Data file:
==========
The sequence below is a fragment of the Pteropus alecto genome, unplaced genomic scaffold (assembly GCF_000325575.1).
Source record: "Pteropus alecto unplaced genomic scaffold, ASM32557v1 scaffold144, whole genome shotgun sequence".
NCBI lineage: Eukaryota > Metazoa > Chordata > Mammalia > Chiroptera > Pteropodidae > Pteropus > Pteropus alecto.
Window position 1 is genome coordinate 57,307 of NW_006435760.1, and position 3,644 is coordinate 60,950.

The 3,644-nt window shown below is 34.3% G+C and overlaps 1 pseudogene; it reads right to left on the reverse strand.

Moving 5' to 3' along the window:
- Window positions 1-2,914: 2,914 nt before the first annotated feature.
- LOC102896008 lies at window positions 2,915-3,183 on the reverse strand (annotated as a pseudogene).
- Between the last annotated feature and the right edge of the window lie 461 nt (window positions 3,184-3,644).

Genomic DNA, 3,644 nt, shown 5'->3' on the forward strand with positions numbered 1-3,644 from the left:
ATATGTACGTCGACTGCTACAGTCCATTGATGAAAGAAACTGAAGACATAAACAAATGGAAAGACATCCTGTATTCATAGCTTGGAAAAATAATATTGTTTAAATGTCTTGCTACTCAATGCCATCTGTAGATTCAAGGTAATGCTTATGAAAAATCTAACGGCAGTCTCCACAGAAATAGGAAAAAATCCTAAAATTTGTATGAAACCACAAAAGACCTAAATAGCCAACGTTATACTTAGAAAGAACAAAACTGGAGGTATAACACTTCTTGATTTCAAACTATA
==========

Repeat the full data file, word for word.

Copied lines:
The sequence below is a fragment of the Pteropus alecto genome, unplaced genomic scaffold (assembly GCF_000325575.1).
Source record: "Pteropus alecto unplaced genomic scaffold, ASM32557v1 scaffold144, whole genome shotgun sequence".
NCBI lineage: Eukaryota > Metazoa > Chordata > Mammalia > Chiroptera > Pteropodidae > Pteropus > Pteropus alecto.
Window position 1 is genome coordinate 57,307 of NW_006435760.1, and position 3,644 is coordinate 60,950.

The 3,644-nt window shown below is 34.3% G+C and overlaps 1 pseudogene; it reads right to left on the reverse strand.

Moving 5' to 3' along the window:
- Window positions 1-2,914: 2,914 nt before the first annotated feature.
- LOC102896008 lies at window positions 2,915-3,183 on the reverse strand (annotated as a pseudogene).
- Between the last annotated feature and the right edge of the window lie 461 nt (window positions 3,184-3,644).

Genomic DNA, 3,644 nt, shown 5'->3' on the forward strand with positions numbered 1-3,644 from the left:
ATATGTACGTCGACTGCTACAGTCCATTGATGAAAGAAACTGAAGACATAAACAAATGGAAAGACATCCTGTATTCATAGCTTGGAAAAATAATATTGTTTAAATGTCTTGCTACTCAATGCCATCTGTAGATTCAAGGTAATGCTTATGAAAAATCTAACGGCAGTCTCCACAGAAATAGGAAAAAATCCTAAAATTTGTATGAAACCACAAAAGACCTAAATAGCCAACGTTATACTTAGAAAGAACAAAACTGGAGGTATAACACTTCTTGATTTCAAACTATA